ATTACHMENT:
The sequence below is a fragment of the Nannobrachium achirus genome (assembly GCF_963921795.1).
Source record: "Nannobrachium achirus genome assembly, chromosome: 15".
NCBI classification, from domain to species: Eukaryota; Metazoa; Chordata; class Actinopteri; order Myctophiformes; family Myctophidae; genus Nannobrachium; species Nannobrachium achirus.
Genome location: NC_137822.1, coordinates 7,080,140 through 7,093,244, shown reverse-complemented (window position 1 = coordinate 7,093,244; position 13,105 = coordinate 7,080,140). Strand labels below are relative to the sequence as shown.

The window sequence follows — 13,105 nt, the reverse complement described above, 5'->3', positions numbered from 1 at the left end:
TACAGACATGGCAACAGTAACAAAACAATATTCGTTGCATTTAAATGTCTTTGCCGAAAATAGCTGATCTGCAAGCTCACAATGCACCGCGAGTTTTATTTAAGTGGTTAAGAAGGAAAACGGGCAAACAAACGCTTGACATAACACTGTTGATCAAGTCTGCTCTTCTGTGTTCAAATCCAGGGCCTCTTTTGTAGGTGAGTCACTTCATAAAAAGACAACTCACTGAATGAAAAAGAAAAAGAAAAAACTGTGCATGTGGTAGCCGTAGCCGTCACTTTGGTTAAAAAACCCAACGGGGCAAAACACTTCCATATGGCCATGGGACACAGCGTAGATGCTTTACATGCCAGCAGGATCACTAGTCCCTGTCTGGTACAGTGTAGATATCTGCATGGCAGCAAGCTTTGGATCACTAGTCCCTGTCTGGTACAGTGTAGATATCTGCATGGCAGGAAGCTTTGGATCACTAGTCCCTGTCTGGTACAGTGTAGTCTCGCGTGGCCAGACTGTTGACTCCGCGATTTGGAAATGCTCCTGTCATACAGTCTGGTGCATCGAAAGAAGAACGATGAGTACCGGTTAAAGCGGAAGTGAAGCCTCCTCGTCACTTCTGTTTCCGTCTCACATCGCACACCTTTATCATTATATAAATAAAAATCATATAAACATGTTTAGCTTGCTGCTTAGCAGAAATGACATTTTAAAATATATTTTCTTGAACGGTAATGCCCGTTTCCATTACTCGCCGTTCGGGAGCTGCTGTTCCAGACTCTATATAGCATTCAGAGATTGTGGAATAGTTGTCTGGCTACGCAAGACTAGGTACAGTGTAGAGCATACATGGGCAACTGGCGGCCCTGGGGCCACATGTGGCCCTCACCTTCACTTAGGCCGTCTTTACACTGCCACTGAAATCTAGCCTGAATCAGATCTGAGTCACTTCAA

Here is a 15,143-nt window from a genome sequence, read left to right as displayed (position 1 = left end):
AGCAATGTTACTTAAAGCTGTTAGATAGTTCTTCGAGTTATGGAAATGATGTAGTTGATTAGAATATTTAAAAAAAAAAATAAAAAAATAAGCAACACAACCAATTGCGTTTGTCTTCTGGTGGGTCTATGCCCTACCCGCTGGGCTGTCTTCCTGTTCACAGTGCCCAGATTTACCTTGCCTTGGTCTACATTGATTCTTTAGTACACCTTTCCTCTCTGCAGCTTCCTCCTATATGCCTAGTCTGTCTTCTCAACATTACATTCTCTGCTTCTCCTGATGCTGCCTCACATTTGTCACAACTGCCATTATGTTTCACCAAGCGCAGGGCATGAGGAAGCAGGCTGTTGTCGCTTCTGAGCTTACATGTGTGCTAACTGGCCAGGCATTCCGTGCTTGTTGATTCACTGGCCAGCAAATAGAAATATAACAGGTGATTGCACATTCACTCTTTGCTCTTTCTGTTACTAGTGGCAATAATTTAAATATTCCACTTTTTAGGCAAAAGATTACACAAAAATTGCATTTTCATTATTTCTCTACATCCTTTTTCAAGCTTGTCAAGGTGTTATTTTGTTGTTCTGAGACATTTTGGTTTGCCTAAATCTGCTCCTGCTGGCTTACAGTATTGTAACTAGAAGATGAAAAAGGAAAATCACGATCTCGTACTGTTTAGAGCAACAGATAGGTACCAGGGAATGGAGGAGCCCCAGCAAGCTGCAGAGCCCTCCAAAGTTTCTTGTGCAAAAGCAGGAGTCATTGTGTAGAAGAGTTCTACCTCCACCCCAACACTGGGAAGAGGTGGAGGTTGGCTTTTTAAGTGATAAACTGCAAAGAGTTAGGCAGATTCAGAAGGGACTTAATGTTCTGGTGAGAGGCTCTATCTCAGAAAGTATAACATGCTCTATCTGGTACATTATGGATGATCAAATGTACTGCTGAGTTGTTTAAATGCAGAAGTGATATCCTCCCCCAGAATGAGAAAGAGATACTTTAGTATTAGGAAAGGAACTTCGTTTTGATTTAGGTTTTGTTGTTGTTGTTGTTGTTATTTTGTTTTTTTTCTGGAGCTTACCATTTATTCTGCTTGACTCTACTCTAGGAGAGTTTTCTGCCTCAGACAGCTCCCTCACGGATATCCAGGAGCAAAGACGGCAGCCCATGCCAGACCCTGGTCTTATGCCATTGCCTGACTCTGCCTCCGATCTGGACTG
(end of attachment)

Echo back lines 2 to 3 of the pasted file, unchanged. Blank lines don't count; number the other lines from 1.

Source record: "Nannobrachium achirus genome assembly, chromosome: 15".
NCBI classification, from domain to species: Eukaryota; Metazoa; Chordata; class Actinopteri; order Myctophiformes; family Myctophidae; genus Nannobrachium; species Nannobrachium achirus.